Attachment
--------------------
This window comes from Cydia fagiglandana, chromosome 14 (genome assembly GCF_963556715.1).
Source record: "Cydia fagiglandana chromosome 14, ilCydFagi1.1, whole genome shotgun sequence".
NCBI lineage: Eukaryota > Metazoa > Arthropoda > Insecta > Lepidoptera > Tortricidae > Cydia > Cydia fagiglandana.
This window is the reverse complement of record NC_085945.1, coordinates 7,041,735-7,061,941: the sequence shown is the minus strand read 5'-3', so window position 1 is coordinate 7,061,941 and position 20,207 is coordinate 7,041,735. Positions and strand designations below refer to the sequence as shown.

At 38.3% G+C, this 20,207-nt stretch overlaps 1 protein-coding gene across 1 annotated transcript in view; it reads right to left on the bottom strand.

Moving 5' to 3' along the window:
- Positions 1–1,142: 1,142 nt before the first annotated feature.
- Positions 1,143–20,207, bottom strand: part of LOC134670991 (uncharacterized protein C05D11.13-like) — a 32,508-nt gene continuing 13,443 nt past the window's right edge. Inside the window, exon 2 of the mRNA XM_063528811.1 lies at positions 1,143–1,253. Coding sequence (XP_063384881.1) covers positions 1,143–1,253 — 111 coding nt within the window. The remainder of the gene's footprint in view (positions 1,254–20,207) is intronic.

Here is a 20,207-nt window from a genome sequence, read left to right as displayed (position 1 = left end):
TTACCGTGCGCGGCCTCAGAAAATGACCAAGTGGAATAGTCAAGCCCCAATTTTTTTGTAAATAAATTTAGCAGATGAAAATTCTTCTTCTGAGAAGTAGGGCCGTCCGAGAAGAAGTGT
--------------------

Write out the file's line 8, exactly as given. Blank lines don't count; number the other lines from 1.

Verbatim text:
- Positions 1,143–20,207, bottom strand: part of LOC134670991 (uncharacterized protein C05D11.13-like) — a 32,508-nt gene continuing 13,443 nt past the window's right edge. Inside the window, exon 2 of the mRNA XM_063528811.1 lies at positions 1,143–1,253. Coding sequence (XP_063384881.1) covers positions 1,143–1,253 — 111 coding nt within the window. The remainder of the gene's footprint in view (positions 1,254–20,207) is intronic.